FRIESEN: Yes.

KING: It does?

FRIESEN: Yes.

KING: OK. What -- you object to it, Dennis?

DENNIS PRAGER, SYNDICATED TALK RADIO HOST: Well, the truth of the matter is I -- I don't think that advocacy ads do belong on -- on the Super Bowl, whether I agree or don't agree. I think...

KING: So the right to life, you would object to?

PRAGER: Oh, I -- I -- it's right, even though I -- I believe deeply that there is a human being in a -- in a -- in a woman's womb, yes.

I think that there ought to be a place in society, like sports, where you can actually just watch the game and not be confronted with the great issues of the day. There needs to be a respite from this stuff.

KING: How about First Amendment?

PRAGER: Well, the First Amendment doesn't apply because it's not government censorship. I mean they have the perfect right to take whatever ads they want.

Having said that, I also think there are secondary objections specifically to -- to the -- to the gay ad as presented.

But I don't -- I don't want either side.

DEUTSCH: Dennis...

PRAGER: But so there are two issues.

KING: I've got you.

DEUTSCH: Dennis, we will...

KING: Yes, Donny?

DEUTSCH: We get into a -- you know, I don't -- this is an area -- I'm usually black and white on stuff. This is a gray one to me, because we get into a slippery slope. Now we say I don't want my kid seeing Paris Hilton in a bikini eating a hamburger dripping all over her in what seems to be a semi-pornographic way.

So who's to start to say what is appropriate and what isn't?

That's the tough thing here. And, once again, you and I probably wouldn't agree on a lot, but part of me wants to say, hey, just sports, leave it alone, also. But yet we get into a slippery slope here, because who's to draw the line and say what's appropriate, what's not?

KING: Why did you pick...

DEUTSCH: It's a tough one. It really is.

KING: Why did you pick the Super Bowl, Dominic?

FRIESEN: Well, it was actually timing for us.

KING: What is it, $2 million it costs you?

FRIESEN: Well, it cost us $100,000 to produce the ad and then $2.6 to put it on the air. And we provided full financial records that we would...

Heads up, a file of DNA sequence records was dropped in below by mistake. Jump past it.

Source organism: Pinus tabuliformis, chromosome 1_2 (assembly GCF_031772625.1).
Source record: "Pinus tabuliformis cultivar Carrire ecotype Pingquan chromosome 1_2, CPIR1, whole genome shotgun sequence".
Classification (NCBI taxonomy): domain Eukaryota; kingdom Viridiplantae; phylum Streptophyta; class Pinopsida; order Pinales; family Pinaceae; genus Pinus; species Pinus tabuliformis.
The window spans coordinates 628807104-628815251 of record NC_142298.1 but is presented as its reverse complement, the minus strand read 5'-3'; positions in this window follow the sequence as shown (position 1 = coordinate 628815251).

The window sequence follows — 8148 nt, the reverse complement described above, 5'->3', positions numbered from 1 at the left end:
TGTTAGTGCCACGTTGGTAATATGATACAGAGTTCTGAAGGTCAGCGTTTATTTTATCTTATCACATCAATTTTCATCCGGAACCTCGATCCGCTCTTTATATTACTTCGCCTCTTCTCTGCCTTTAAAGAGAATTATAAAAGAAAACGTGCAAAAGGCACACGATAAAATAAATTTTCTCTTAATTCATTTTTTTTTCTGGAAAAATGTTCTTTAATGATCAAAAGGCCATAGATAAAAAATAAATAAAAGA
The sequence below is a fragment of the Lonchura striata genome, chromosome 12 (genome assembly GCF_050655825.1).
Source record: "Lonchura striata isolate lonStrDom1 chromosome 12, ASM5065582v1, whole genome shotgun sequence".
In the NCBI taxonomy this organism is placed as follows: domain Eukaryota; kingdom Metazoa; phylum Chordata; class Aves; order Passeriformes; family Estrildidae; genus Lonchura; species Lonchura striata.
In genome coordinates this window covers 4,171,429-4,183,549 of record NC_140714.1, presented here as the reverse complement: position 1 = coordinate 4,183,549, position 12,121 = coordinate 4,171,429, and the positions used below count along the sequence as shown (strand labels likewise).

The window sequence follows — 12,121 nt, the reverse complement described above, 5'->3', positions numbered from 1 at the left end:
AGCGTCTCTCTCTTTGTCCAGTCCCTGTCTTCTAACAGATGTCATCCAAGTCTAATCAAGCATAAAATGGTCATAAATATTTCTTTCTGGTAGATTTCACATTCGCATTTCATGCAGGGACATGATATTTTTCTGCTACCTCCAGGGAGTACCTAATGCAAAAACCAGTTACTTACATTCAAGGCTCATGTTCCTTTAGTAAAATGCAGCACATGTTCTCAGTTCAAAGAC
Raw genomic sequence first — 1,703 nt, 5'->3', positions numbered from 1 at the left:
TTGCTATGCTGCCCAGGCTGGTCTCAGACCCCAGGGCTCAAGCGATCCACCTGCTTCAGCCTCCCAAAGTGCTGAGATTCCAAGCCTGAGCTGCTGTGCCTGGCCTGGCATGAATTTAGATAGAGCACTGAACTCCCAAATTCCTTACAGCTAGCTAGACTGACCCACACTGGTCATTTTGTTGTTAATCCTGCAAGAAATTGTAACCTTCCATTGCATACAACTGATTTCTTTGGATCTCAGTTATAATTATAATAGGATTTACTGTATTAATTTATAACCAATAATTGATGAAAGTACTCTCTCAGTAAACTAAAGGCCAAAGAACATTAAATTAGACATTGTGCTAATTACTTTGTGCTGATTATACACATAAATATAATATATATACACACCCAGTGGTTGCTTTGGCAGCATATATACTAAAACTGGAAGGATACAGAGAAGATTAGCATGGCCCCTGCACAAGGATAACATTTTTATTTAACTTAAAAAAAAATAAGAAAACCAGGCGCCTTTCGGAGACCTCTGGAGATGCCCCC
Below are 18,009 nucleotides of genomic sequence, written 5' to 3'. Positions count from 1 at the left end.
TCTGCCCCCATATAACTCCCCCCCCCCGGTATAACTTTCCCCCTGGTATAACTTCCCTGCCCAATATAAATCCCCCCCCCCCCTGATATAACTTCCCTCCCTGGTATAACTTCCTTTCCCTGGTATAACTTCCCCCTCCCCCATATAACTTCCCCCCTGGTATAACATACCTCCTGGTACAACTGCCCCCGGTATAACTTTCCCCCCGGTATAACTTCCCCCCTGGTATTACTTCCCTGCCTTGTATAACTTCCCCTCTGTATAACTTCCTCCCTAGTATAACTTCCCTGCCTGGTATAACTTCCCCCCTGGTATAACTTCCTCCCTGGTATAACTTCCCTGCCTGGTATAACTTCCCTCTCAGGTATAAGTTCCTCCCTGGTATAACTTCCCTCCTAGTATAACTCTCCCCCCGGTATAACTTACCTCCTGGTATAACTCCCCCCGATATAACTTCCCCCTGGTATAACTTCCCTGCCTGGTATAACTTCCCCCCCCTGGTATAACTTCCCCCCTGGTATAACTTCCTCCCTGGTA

KING: You had the money?

FRIESEN: ...we actually had the funds to pay for the ad so...

KING: Why the Super Bowl?

FRIESEN: Because we launched just a few weeks ago, and timing wise, it fit into our marketing plan. And we are trying to reach a male audience. And that 90 million viewers are primarily male.

(CROSSTALK)

UNIDENTIFIED MALE: Dennis, let me ask you something.

KING: Yes, go ahead, Dominic.

UNIDENTIFIED MALE: Dennis, from a media point of...

KING: Donnie, Dominic and Dennis. I'm going nuts with the three of you.

Go ahead.

DEUTSCH: Hey, Dominic, from a media point of view -- and, once again, I preface this by saying it was a brilliant move because you got banned and you got the press. But it's hard to argue that it makes sense to reach a very targeted audience -- gay males in America -- by advertising to this mass audience.

So you can't say with a straight face that was a smart media buy, can you?

FRIESEN: Actually, it was. And we're not going to buy into your stereotypes, either, because...

DEUTSCH: I'm just talking about target marketing...

(CROSSTALK)

DEUTSCH: It has nothing to do with stereotypes.

FRIESEN: We felt it was actually very wise.

KING: What?

FRIESEN: The return for our investment was actually very wise. We reached out -- when we looked at the overall (INAUDIBLE)...

KING: You have a large gay audience watch the -- it's part of the large audience. It's part of the...

FRIESEN: It's part of -- it's a large audience, right.

KING: Dennis, you -- do you have an objection purely, or do you -- do you find the ad objectionable?

PRAGER: Yes.

KING: You do?

PRAGER: That's the second issue. In other words, I don't want any advocacy ads and, specifically, to this one. First of all, I would not like to have an ad with a woman jumping onto a guy and -- and having such an intimate embrace like that.

KING: All right.

PRAGER: So I -- I would -- I would hold it for -- for both heterosexual and homosexual ads.

But -- but having said that, I want to be intellectually honest. There's the additional factor of parents would then have to talk to their kids about homosexuality and they may not want to talk to their 8-year-old, who is watching the game, about homosexuality, whatever their -- their view. I mean there's got to be a safe place for kids in America. If the Super Bowl isn't, it's -- it's just -- it's a shame.

KING: Did ManCrunch kind of hit the P.R. Jackpot, though?

Well, look, they're getting more attention than if they had run it.

We'll be right back.

(COMMERCIAL BREAK)